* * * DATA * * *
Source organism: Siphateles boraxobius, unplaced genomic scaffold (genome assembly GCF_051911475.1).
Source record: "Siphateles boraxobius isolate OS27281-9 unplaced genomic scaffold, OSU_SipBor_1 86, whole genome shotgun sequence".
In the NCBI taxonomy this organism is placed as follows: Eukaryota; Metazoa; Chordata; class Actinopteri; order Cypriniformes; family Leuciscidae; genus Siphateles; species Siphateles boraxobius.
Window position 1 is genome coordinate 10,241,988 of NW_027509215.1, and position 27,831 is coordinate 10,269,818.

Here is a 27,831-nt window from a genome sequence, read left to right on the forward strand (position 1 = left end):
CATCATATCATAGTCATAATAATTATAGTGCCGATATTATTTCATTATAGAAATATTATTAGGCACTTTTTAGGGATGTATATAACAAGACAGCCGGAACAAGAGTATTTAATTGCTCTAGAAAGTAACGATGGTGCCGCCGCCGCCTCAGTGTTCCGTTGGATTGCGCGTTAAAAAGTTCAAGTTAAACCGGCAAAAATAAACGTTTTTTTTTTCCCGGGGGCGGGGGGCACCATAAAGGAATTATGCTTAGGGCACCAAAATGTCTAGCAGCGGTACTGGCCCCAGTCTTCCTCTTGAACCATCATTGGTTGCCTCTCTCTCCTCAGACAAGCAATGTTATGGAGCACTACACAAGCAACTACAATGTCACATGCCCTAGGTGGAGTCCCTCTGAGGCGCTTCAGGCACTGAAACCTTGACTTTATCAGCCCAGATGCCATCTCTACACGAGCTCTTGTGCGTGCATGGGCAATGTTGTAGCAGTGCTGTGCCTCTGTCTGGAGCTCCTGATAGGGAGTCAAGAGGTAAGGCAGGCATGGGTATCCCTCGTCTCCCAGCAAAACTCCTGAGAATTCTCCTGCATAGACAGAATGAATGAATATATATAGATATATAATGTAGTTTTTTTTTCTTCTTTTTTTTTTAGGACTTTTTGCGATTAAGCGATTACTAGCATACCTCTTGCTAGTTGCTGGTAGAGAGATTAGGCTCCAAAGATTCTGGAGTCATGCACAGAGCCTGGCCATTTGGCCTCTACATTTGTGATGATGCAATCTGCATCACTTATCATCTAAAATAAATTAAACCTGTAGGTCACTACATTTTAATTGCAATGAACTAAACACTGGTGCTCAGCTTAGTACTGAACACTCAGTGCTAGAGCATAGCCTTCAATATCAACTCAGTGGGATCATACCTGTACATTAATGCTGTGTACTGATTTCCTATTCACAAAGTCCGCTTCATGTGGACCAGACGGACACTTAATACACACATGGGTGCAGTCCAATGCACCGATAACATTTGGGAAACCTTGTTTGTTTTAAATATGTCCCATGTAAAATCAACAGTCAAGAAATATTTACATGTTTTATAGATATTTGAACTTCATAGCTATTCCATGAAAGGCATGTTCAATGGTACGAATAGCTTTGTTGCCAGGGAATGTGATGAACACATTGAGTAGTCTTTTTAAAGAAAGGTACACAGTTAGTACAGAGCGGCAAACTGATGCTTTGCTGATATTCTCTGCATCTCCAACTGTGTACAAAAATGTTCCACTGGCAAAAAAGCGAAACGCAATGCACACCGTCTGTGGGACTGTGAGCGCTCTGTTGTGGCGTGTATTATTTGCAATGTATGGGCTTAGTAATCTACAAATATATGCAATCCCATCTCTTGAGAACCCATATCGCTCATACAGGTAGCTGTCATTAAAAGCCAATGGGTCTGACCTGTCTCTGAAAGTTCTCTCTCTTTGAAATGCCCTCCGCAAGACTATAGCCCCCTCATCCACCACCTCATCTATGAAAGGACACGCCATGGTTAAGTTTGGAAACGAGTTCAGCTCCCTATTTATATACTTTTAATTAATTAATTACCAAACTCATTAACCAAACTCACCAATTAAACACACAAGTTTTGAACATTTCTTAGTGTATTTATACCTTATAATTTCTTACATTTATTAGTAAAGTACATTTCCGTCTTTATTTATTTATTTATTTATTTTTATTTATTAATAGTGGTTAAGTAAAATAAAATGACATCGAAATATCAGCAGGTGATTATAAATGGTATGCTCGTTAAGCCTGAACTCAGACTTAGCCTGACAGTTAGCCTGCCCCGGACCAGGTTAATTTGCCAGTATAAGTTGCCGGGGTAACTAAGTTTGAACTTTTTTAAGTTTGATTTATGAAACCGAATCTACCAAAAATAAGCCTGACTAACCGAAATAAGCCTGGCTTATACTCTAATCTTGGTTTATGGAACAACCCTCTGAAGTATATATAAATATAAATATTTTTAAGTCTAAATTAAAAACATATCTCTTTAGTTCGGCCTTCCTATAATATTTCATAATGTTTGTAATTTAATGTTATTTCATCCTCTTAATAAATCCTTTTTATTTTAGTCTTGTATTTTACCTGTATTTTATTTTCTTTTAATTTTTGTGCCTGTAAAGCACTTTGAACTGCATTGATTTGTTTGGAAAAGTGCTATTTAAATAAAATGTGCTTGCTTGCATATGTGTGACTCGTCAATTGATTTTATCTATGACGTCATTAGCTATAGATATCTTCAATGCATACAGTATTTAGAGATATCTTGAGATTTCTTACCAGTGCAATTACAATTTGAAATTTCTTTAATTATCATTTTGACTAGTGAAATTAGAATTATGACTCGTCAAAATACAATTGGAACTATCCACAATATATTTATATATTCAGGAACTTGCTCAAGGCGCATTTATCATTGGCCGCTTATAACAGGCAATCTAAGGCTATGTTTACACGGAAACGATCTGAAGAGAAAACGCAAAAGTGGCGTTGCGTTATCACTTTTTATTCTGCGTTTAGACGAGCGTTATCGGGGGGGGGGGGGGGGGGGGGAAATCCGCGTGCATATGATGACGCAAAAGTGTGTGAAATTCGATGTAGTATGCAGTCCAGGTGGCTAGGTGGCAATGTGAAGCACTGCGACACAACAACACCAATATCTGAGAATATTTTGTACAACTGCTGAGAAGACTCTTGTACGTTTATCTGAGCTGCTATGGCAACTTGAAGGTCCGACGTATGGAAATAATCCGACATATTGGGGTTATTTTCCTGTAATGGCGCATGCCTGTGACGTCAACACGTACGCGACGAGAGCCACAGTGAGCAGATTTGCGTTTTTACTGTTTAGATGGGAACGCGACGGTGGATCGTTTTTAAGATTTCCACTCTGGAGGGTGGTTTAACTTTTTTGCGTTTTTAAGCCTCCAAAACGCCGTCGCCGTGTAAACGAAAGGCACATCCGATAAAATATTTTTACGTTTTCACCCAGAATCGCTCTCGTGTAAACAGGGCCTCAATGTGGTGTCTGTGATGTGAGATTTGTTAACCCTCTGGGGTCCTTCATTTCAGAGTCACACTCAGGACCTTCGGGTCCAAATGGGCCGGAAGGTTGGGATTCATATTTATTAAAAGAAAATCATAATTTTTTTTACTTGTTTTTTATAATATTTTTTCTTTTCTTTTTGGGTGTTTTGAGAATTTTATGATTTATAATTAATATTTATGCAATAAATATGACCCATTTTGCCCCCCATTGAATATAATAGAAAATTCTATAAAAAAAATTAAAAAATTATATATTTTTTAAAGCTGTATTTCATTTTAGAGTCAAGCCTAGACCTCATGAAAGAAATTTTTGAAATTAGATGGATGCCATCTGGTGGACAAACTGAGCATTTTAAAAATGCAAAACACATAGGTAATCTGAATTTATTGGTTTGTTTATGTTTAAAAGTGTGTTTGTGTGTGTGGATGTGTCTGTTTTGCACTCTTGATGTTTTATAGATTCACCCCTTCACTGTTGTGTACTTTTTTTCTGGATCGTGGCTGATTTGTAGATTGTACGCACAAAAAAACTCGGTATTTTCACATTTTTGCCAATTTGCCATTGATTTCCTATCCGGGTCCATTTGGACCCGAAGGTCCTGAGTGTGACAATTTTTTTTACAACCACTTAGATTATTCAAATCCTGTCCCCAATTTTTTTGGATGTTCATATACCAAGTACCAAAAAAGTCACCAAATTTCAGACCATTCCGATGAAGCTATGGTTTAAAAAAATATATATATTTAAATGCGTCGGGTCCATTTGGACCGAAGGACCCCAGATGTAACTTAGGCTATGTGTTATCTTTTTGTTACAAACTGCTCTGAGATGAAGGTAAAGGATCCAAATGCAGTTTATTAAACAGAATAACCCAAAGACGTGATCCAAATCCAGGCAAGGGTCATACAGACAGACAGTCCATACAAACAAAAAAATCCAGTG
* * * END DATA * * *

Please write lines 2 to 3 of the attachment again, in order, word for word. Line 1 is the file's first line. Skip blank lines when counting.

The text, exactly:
Source record: "Siphateles boraxobius isolate OS27281-9 unplaced genomic scaffold, OSU_SipBor_1 86, whole genome shotgun sequence".
In the NCBI taxonomy this organism is placed as follows: Eukaryota; Metazoa; Chordata; class Actinopteri; order Cypriniformes; family Leuciscidae; genus Siphateles; species Siphateles boraxobius.